What makes a country great? Surely the answer doesn’t lie in vast tracts of forest land that have been converted into concrete megastructures, economic prosperity, or the waging and winning of wars. Great countries, in fact, are made from the culmination of various human experiences, traditions, and histories. They are, for better or worse, a collection of the lives that have been built within them in their all-encompassing humanness. In a country like India, there are so many layers and stories stacked one atop the other, and with my work, I am trying to unearth them in a manner that makes my audience pause and take notice.
My practice is rooted deeply in the exploration of themes based on liminality, and the feelings of ambiguity or displacement that occur amongst people that inhabit these transitional spaces. Most often, my projects are focused on investigating the different rites of passage that are found in these in-between worlds, encompassed by the narratives of their inhabitants. Case in point: the visual stories I documented with the nomadic Lamani tribe, in Goa.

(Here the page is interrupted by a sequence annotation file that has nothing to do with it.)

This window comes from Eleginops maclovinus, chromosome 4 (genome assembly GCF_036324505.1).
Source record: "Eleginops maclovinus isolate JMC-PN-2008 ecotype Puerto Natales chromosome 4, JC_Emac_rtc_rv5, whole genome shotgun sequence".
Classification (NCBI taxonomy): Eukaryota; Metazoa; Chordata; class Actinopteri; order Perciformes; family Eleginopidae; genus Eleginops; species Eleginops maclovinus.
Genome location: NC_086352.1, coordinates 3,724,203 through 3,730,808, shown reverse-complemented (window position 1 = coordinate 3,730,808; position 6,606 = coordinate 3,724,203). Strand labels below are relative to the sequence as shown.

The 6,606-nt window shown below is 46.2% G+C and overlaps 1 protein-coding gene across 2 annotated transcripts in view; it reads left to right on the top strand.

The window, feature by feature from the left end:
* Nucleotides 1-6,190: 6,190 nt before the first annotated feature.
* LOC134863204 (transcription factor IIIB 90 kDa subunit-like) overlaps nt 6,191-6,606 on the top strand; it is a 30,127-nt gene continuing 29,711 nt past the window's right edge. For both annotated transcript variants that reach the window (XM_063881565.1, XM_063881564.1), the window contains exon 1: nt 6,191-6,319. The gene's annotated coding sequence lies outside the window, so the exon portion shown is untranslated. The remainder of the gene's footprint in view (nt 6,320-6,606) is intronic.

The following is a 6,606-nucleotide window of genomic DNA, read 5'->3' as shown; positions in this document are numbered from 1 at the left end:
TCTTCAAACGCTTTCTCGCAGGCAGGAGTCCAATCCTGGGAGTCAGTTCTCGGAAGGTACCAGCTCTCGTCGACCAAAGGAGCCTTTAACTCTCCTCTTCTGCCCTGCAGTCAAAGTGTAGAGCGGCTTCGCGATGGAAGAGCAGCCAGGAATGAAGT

These photographs are a documentation of my family’s journey as we relocated our lives from Maharashtra to Karnataka in the month of May: a total distance of 1,052 kilometers or about 654 miles covered in the middle of the nationwide lockdown. We had to cover this distance in one stretch spanning 20 hours of driving, all while juggling a myriad of emotions. There was so much anxiety around the journey itself, the dread of contracting the virus, the shock from suddenly shifting base in the middle of the pandemic, and the fear of not being allowed to cross state borders every time we came across a checkpoint. This sudden displacement occurred because my mother lost her job due to the pandemic, like so many others in our country, and the lease for the house we were living in came to an end, leaving us to pack our things in a rush and make our way towards our hometown of Karnataka while the state borders were still open.